Furthermore, even assuming the proposed amended complaint alleges sufficient facts to show that Strianse was the "ultimate decision maker, " it does not allege that Strianse had a retaliatory motive. Plaintiff's allegation that he complained to Strianse about Giacopelli's discriminatory behavior is insufficient to establish that Strianse had a discriminatory motive. See Dorsey v. Fisher, 468 F.Appx. 25, 27 (2d Cir. Mar. 13, 2012) (summary order) ("[T]he fact that [plaintiff] filed a grievance against [one defendant] does not support the inference that [another defendant] retaliated against [plaintiff]."). Accordingly, the proposed amended complaint would be futile because it fails to state a claim for Section 1981 retaliation.

III. Conclusion

No objections have been made to the portion of the Report that recommends that plaintiff be denied leave to amend to assert retaliation claims against the Medical Center. Upon review, the Court is satisfied that this recommendation is not facially erroneous, and it is adopted by the Court.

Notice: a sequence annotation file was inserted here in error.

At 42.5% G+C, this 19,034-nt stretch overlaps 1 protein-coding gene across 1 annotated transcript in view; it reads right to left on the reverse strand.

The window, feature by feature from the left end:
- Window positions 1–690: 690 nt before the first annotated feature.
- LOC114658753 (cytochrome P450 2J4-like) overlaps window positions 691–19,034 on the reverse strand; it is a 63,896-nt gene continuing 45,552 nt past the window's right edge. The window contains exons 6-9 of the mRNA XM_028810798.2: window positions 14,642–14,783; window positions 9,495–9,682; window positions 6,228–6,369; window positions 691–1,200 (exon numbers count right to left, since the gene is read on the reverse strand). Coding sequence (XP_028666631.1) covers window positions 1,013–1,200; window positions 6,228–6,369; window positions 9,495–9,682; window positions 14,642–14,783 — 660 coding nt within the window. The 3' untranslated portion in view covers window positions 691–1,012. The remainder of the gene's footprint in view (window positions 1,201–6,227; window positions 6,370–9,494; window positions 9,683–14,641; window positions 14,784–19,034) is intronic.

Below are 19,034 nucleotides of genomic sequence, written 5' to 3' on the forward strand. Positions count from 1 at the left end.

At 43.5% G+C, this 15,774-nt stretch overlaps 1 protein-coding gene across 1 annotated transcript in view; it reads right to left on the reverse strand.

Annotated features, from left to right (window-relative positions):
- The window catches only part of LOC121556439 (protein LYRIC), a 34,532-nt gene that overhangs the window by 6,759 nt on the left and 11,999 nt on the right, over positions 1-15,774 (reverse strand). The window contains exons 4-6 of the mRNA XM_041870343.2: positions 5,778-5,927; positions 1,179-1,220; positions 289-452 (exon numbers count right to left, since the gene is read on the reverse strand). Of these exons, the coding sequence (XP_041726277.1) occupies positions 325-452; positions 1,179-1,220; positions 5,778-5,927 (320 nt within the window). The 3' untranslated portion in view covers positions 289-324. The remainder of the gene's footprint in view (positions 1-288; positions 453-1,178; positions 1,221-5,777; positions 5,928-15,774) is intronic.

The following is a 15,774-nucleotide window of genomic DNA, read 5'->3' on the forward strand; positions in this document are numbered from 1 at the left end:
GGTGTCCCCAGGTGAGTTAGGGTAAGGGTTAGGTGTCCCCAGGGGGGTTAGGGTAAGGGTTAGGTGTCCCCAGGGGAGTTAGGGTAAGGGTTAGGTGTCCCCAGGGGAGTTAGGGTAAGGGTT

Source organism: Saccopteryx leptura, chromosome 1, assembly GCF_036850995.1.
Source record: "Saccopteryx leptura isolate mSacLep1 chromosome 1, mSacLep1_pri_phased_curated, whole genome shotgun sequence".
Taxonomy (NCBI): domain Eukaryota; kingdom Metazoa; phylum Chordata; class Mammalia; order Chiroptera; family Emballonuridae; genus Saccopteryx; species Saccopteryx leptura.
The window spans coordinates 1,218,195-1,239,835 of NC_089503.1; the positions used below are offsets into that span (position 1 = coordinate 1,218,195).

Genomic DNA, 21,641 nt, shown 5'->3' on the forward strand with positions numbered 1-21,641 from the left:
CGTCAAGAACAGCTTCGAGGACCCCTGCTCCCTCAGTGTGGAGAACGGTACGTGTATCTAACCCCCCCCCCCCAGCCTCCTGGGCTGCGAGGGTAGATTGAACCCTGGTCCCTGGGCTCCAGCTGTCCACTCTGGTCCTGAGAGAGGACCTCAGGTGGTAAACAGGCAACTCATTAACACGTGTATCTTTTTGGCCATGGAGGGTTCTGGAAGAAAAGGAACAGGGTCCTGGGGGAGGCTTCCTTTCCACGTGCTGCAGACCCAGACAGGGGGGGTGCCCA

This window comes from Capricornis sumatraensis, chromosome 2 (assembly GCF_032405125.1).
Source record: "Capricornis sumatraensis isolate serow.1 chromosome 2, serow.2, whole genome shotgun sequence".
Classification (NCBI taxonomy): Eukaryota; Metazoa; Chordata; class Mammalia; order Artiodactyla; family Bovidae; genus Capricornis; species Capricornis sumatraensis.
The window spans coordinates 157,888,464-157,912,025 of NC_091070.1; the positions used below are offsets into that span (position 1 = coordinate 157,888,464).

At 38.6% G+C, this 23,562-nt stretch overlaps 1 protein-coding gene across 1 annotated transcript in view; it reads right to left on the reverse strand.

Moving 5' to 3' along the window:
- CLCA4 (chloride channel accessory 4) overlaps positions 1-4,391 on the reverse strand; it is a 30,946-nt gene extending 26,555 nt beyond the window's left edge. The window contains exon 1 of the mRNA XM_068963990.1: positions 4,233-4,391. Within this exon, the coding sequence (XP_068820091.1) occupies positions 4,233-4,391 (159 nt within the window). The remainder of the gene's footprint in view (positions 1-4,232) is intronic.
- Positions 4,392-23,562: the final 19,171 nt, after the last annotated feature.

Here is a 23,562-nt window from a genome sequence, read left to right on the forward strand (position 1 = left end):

Upon de novo review of the remaining recommendations of the Report, the Court hereby denies plaintiff leave to amend to assert retaliation claims pursuant to Section 1981 and NYSHRL against Strianse and Giacopelli. The only claims that remain pending in this action are: (i) discrimination in violation of Title VII against the Medical Center, on grounds other than hostile work environment; and (ii) discrimination in violation of NYSHRL § 296(1) against Strianse.

SO ORDERED.